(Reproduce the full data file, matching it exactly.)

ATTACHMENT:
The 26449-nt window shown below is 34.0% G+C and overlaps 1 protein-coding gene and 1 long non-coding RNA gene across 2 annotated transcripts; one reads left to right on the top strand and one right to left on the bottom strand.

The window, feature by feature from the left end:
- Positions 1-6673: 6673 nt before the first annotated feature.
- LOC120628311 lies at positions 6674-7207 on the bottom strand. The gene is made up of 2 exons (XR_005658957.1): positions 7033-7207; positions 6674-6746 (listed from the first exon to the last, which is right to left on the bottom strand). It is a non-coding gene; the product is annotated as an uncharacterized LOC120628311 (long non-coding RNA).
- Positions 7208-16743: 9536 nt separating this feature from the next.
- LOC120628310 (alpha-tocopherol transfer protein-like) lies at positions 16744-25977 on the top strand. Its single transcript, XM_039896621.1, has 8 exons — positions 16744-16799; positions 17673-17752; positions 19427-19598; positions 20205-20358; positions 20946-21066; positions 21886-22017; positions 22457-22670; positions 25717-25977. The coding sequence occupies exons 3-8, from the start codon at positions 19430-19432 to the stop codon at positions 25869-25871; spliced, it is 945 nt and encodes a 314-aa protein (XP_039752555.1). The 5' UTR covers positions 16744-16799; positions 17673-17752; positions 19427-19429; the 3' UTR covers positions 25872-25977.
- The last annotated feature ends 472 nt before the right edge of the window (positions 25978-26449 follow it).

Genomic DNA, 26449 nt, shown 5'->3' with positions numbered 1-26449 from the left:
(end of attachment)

The 26449-nt window shown below is 34.0% G+C and overlaps 1 protein-coding gene and 1 long non-coding RNA gene across 2 annotated transcripts; one reads left to right on the top strand and one right to left on the bottom strand.

The window, feature by feature from the left end:
- Positions 1-6673: 6673 nt before the first annotated feature.
- LOC120628311 lies at positions 6674-7207 on the bottom strand. The gene is made up of 2 exons (XR_005658957.1): positions 7033-7207; positions 6674-6746 (listed from the first exon to the last, which is right to left on the bottom strand). It is a non-coding gene; the product is annotated as an uncharacterized LOC120628311 (long non-coding RNA).
- Positions 7208-16743: 9536 nt separating this feature from the next.
- LOC120628310 (alpha-tocopherol transfer protein-like) lies at positions 16744-25977 on the top strand. Its single transcript, XM_039896621.1, has 8 exons — positions 16744-16799; positions 17673-17752; positions 19427-19598; positions 20205-20358; positions 20946-21066; positions 21886-22017; positions 22457-22670; positions 25717-25977. The coding sequence occupies exons 3-8, from the start codon at positions 19430-19432 to the stop codon at positions 25869-25871; spliced, it is 945 nt and encodes a 314-aa protein (XP_039752555.1). The 5' UTR covers positions 16744-16799; positions 17673-17752; positions 19427-19429; the 3' UTR covers positions 25872-25977.
- The last annotated feature ends 472 nt before the right edge of the window (positions 25978-26449 follow it).

Genomic DNA, 26449 nt, shown 5'->3' with positions numbered 1-26449 from the left: